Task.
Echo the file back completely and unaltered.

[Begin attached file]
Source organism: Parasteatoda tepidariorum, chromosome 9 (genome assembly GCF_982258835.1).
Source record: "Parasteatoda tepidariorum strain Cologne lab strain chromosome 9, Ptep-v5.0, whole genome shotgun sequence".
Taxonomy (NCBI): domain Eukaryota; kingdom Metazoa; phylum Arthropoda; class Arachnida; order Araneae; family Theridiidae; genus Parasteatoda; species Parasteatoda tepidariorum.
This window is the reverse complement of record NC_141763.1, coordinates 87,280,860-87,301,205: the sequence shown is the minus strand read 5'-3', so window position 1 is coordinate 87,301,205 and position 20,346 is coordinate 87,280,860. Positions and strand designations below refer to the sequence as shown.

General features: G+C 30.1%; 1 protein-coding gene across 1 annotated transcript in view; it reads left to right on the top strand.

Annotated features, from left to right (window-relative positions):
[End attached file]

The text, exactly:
Source organism: Parasteatoda tepidariorum, chromosome 9 (genome assembly GCF_982258835.1).
Source record: "Parasteatoda tepidariorum strain Cologne lab strain chromosome 9, Ptep-v5.0, whole genome shotgun sequence".
Taxonomy (NCBI): domain Eukaryota; kingdom Metazoa; phylum Arthropoda; class Arachnida; order Araneae; family Theridiidae; genus Parasteatoda; species Parasteatoda tepidariorum.
This window is the reverse complement of record NC_141763.1, coordinates 87,280,860-87,301,205: the sequence shown is the minus strand read 5'-3', so window position 1 is coordinate 87,301,205 and position 20,346 is coordinate 87,280,860. Positions and strand designations below refer to the sequence as shown.

General features: G+C 30.1%; 1 protein-coding gene across 1 annotated transcript in view; it reads left to right on the top strand.

Annotated features, from left to right (window-relative positions):